#VolunteerDiaries: Dr Richard in Camp Moria

February 1, 2019

*Content Warning: Please note that this text includes mentions of torture and rape, which may be distressing for some readers. 

 

 

It is the end of a long day in the Kitrinos clinic, and I am tired. A family bring a two year old to the clinic who is unwell and breathing fast; the other seven children are also sick with runny noses, fevers and diarrhoea. Their father suffers from headaches. He was badly beaten by the Taliban whilst working for the US Embassy in Afghanistan.

 

The family arrived two days ago and are now living in an unheated tent with no electricity, and they must sleep on boards. They travelled for two months with eight children, aged between 10 months and 14 years, from Afghanistan to Turkey, and then to Lesvos via an open boat.

 

Though it is only 5°c, two of the girls are wearing flip flops. Their shoes are still soaked through from their arrival as the boat took on water. They have no money; they'll get 90 euros in a month’s time. The 10 month old is drinking breast milk as the family can't afford weaning food.

 

Camp breakfast is a croissant, lunch is slop, dinner a sandwich. The food queue for 6pm supper starts at 3pm.

 

Abdul, my next patient, lost his family in a bomb blast. He is depressed, he can't sleep, he is agitated, he has been here 6 months and will probably soon be deported. He has run out of the sedatives that he bought from a private doctor in town. He paid 55 of the 60 euros he gets a month on sedatives and has no money left to buy food. He is getting thin, as he is too agoraphobic to stand in the long queue for food.

 

Only psychiatrists can prescribe sedatives and antidepressants but the psychiatric services in the camp are overwhelmed and no longer accept referrals. Abdul looks at the floor when he is with me. He has visited some stress relief classes but has found that they are too crowded and can only stay for a few minutes.

 

The father of eight returned two days later with his wife who has diabetes, thanked me and told me his two year old was well and that they had got new shoes for the girls with flip flops. I felt he was a good and generous man.

 

My wife, Liz, is volunteering with me in Camp Moria. While the atmosphere here is tense, she brings gentleness. Liz’s presence is wonderful and her patience is a lesson to me as I try to guide my patients to a calmer emotional place. We are staying in a rented house which has been decorated by a Hungarian artist who, to judge by her pictures, is an aficionado of Kahlo. We are conquering the stove and it stays alight most of the time without smoking. There are two bedrooms; the one we don’t use is next to the house of a cheerful, friendly and very deaf old Greek man whose body clock is upside down: he wakes in the afternoon and plays loud music all night.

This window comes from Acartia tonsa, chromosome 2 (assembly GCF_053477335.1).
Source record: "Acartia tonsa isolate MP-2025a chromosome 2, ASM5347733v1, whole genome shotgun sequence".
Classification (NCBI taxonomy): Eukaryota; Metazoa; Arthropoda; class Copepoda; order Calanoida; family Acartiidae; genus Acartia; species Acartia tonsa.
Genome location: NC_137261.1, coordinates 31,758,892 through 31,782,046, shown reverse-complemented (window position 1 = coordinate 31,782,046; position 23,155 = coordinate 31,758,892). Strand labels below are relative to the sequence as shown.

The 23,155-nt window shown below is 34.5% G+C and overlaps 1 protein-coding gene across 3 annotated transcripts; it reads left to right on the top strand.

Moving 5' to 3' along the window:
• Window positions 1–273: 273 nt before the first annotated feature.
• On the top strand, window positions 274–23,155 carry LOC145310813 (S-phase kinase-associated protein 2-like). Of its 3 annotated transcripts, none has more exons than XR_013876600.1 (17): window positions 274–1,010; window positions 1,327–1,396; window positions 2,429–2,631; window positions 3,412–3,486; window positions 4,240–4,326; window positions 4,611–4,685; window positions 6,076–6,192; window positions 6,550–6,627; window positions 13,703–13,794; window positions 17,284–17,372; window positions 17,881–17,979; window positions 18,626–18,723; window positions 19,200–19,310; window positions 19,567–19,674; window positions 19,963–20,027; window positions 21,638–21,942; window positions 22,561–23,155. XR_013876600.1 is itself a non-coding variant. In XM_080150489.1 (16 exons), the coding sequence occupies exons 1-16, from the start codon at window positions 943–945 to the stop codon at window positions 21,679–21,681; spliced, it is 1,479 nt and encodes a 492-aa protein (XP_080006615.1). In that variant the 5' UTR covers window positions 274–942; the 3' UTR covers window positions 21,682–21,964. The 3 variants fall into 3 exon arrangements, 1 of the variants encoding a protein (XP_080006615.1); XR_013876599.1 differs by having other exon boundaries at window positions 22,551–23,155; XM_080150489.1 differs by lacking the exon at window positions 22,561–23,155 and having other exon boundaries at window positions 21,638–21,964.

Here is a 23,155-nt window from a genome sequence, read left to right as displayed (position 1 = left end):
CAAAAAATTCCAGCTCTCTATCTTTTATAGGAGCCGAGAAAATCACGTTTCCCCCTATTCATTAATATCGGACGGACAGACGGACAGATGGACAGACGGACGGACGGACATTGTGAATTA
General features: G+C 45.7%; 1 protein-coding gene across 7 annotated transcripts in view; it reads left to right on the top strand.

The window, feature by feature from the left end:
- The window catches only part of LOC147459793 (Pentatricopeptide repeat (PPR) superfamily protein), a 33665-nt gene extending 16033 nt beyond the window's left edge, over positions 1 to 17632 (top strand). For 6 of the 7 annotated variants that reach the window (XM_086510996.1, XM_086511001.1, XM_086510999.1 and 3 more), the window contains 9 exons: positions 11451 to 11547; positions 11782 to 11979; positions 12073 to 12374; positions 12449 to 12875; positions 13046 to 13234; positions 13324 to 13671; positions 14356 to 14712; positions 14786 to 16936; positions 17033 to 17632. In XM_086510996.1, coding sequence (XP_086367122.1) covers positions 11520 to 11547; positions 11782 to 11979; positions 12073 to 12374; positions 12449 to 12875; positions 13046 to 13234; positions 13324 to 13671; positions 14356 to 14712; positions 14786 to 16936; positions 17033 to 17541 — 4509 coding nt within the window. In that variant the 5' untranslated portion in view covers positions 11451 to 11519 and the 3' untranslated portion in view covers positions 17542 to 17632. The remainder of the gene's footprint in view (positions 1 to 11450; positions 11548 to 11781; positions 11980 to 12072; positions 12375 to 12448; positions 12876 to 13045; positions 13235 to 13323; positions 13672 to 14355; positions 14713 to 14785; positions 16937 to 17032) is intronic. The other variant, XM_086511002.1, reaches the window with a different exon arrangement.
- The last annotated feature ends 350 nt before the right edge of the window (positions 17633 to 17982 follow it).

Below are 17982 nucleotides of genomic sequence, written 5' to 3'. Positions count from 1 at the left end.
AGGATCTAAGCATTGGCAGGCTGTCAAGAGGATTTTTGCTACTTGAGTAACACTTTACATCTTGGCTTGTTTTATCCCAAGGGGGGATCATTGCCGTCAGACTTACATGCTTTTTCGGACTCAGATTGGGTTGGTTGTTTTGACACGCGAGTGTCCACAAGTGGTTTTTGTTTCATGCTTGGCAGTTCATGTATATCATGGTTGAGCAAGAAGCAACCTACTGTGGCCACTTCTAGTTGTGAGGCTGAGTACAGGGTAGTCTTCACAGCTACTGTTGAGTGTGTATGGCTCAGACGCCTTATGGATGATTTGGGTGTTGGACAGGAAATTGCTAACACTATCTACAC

Nearby, new people arrive by open boats on the island, cold, wet and muddy. They are the 'lucky' ones: others have fled their homes, climbed into overcrowded boats with their children and perhaps a few possessions, but never arrived.

 

My Final Day in Moria

 

Before I came here, I read these words in the paper: 'Victims of torture and rape are trapped for years in the camp.' The paper says it is 'very unfair'. Today is my final day in the Kitrinos clinic and my heart is heavy as I consider the nastiest things that people can do to one another. Yesterday, I met three victims of torture, one a man from Togo who I treated for the sexual diseases that had been transmitted to him. I will not tell you what happened to him, but now I understand why the papers don't delve into the details of the horrific suffering of victims of war.

 

I offered to refer the man for psychological support, but the wait is 9 months. I told him about a place where he could go to find some softness and kindness: a 40 minutes' walk away is One Happy Family Community Centre, where he can sit in a chair with a cushion, use a computer and get something nutritious to eat. There is no barbed wire there.

 

 

Tonight we will return home with relief and consciousness of our good fortune, not forgetting the trials that the residents of Moria will continue to face after we leave. These refugees are simply people who have suffered great misfortune. They escape their war-torn homes to then find themselves trapped in what I can only describe as a prison, while the European Governments do little to ease their suffering or bring them to safety.

 

- Dr Richard, January 2019.

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